Lessons to be learned after Shanghai slowly returns to normal
- The city’s lockdown experience not only underlines the need to jab more people with better vaccines, but also to conduct mass testing and seal off only affected areas
History will show that China was the first country to go into major lockdowns against the coronavirus, and the last to come out of them. The first in early 2020, of 11 million people in Wuhan, was unprecedented. The latest, in Shanghai, has dwarfed it, seriously disrupting the country’s financial and commercial hub.
The rejoicing among 25 million people in the world’s second-biggest economy over the beginning of a gradual return to more normal life yesterday reverberated through global markets. Millions of businesses – many on the brink of collapse – are set to begin a road to recovery paved with government support. Hopefully, barring any major pandemic setbacks, normality will be restored and economic growth restored by the end of this month.
Shanghai’s two-month lockdown generated shock waves around the world, straining supply chains from Europe to Japan. The devastating impact on China’s economy has prompted Beijing to roll out hundreds of billions of yuan worth of stimulatory measures.
Beijing continues to stand by its “dynamic zero” Covid-19 policy. It weighed the cost of lockdowns against epidemiological models and forecasts indicating that if the latest surge, driven by the Omicron variant, got out of control deaths might total millions. Politically, economically and socially that was a risk beyond contemplation.
But the Omicron wave should have persuaded the leadership of the need to adjust its strategy. That is not to expect Beijing to change the zero-Covid approach any time soon, even though the evolution of the virus challenges its viability. But there should be a shift of emphasis, guided by science, towards preventing severe cases and deaths as well as on zero infection.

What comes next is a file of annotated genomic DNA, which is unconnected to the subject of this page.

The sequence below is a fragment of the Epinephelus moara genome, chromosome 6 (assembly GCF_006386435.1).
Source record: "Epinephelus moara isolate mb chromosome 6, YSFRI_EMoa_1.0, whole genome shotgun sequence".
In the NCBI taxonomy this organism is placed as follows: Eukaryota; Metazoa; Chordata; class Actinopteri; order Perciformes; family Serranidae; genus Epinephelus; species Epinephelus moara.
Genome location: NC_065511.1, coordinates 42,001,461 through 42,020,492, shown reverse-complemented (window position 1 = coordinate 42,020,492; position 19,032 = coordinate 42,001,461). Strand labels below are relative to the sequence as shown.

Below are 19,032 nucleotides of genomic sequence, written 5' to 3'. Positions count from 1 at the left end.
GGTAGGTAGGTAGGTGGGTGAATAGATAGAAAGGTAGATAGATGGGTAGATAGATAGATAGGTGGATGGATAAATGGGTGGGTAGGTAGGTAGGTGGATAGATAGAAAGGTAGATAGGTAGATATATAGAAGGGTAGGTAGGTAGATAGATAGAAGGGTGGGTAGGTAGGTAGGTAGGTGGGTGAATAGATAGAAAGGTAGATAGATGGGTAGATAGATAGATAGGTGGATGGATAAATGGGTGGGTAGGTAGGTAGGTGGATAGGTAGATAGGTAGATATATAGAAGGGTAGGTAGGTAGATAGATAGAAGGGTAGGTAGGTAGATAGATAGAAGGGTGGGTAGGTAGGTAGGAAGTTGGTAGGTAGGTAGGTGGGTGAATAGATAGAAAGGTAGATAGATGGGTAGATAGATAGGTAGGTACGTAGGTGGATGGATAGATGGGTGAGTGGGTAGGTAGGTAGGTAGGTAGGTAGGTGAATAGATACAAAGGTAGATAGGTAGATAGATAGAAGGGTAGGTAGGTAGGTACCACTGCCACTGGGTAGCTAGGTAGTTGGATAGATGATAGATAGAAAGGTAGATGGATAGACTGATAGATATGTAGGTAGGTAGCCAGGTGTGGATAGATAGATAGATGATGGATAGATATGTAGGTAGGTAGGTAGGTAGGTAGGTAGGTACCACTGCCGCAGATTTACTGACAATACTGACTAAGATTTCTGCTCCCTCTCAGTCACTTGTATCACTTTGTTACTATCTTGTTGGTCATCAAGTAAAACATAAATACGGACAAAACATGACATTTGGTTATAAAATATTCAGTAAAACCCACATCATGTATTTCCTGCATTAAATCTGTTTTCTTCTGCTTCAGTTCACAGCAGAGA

The Shanghai experience underlines the need to raise the vaccination rate, especially among the vulnerable elderly – a vexing issue not confined to China – and employ better vaccines. China’s economy tsar, Liu He, has urged technological breakthroughs in domestic vaccines and urban management in an attempt to energise “scientific” coronavirus policies.
At the same time, as people leave their homes after being confined for two months, a question not far from their minds is whether Shanghai faces more lockdowns. They cannot be ruled out if Beijing sticks to its policy. Lessons must be learned from citizens’ hardship and anxiety. Drawing on them, Beijing has emphasised the need to guarantee people’s livelihoods and daily needs.
Hopefully, following Beijing’s example in avoiding a major outbreak, the Shanghai authorities’ plan to conduct frequent mass testing and seal off only those areas in which people returning positive tests live will head off total shutdowns.